There are two types of symbols that may be used in the model. One is the unit or 1x1x1 symbol which may be based on a single record and used simply as a comment and a connection to the database that describes the object represented. By default they are inserted at a standard scale determined by a variable from the configurable settings though if values are entered for the X, Y & Z scale factors these will be used instead. Optionally, a second point can be used to define the rotation angle and the positioning of an object can be further enhanced with the addition of a third point which allows the definition of a complete coordinate system for the insertion of the object.
The library supplied with the software contains several of this type of symbol and if others are needed they can usually be created by copying one of the existing ones to a new filename. The other type of symbol is drawn to real world scale and inserted with either two or three defining points. The most common example of this type would be a building element such as a board or log but could also include a furniture library representing a real inventory such as might be needed for a facility drawing. These would need to be created prior to generating a drawing which specifies their insertion. It is possible to use unit symbols for furniture though the scale factors for each individual component would have to be entered, a much more time consuming exercise than the creation of a symbol library.
Traditionally a rough sketch was made of the building and then a team with tape measures would dimension the sketch and a good recording team would also be making notes about conditions, materials, colours and the like. When everything was measured the recorders would move to the drafting board or computer and render these notes into measured drawings. Much of the time taken to do this work can now be eliminated. Recording teams can focus on the collection of relevant information without having to be concerned about producing a drawing.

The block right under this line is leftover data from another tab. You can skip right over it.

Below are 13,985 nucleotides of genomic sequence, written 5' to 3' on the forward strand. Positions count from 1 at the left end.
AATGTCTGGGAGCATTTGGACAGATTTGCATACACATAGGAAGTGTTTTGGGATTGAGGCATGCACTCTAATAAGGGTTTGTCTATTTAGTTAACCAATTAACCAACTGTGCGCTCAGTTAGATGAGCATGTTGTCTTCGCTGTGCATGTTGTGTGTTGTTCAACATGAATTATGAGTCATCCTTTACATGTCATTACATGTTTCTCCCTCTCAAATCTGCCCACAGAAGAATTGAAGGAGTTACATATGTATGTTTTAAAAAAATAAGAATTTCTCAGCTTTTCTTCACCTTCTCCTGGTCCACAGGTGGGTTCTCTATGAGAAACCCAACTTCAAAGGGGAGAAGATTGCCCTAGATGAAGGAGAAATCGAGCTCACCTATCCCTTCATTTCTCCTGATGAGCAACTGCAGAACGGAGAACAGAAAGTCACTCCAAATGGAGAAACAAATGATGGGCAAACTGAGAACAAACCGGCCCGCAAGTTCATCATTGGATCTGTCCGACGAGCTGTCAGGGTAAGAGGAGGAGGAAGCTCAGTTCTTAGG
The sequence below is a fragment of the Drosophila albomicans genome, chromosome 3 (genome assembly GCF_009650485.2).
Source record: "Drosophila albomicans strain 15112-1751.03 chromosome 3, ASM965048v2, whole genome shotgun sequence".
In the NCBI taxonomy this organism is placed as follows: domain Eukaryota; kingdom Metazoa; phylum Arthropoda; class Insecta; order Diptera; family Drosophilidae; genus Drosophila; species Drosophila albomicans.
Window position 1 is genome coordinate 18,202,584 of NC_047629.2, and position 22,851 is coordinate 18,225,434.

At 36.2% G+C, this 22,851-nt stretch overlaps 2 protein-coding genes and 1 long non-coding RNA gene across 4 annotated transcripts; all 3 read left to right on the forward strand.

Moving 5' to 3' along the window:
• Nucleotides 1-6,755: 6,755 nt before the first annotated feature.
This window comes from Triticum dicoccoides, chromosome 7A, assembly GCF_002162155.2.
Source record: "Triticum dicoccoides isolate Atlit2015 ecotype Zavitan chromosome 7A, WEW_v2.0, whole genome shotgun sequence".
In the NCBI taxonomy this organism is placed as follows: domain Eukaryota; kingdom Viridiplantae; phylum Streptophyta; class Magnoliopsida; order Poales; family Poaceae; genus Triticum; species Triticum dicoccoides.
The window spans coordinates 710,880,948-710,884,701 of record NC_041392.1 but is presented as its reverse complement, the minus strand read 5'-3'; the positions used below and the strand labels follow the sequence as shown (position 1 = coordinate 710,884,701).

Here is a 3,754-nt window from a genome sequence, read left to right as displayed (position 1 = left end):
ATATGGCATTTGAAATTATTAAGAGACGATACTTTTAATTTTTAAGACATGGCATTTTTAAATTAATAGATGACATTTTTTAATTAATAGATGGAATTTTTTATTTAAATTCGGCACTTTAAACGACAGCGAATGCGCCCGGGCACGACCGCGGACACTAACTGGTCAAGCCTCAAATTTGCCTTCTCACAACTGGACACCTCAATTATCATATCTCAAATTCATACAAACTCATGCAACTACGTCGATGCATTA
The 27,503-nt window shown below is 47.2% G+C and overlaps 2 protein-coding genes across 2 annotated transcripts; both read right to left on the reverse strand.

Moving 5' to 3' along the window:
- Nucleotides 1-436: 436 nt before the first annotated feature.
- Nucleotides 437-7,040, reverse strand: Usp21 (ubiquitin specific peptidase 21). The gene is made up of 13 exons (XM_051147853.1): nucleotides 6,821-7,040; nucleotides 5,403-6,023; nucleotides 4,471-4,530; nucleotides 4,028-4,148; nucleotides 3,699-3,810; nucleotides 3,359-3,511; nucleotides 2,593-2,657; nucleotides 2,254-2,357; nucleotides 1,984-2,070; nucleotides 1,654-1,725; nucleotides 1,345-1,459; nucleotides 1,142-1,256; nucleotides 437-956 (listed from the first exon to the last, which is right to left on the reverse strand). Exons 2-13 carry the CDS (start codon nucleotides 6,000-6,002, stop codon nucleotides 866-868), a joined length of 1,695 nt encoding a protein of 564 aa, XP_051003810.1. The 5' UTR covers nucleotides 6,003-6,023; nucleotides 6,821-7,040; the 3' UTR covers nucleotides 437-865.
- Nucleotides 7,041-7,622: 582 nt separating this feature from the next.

To the user of CART the generation of the model is simply a matter of choosing the "generate" option from the menu. The database is sorted by point number then read by AutoCAD, each record adding a point to the drawing. Much of the time the record will trigger some AutoCAD function, a line or insertion for example, and in other cases, such as arcs and coordinate systems, several points are needed before the AutoCAD function can be processed. Whenever there is a change of object name all entities associated with the name just closed are blocked and reinserted on a layer determined by the database entries for that object.
Using CART, a recorder measures things and make notes, and other than some clarifying sketches, the graphic representation of this data is just a by-product of the original record. In most cases the CAD model created by this method need not even be saved as it is just as easy to generate it again as it is to retrieve it, and next time you may want to represent it differently. For instance, by changing some global parameters in the settings sheet, different layer groupings can be generated, and component drawings can be created of only those objects identified by a pre-defined or interactive SQL (Standard Query Language) query. This functionality can provide a way to keep large databases, and potentially huge drawings, manageable on normal computer equipment, even laptops.
As useful as the graphic component of this tool is, the potential of the associated database is probably much more significant. As well as the obvious connection to the database that produces the model and to the other tables that support the data type, the object name is also the key to gaining access to files of other types. A code is typed or selected from the menu (VV for Images, TT fro ascii text, WW for word processor etc.) And the user is prompted to select an object. If a file exists for the object selected, in the format specified, the necessary program is launched and the file presented for viewing or editing. If no file exists the user is asked if they want to create one. Used in this way the automatically generated model becomes a front end providing access to all of the files and database tables associated with each object without the user needing to know the specific name of the object. Digital images and text files are directly supported by the software in its current manifestation but any program and file type could easily be added.
Data Storage and Archiving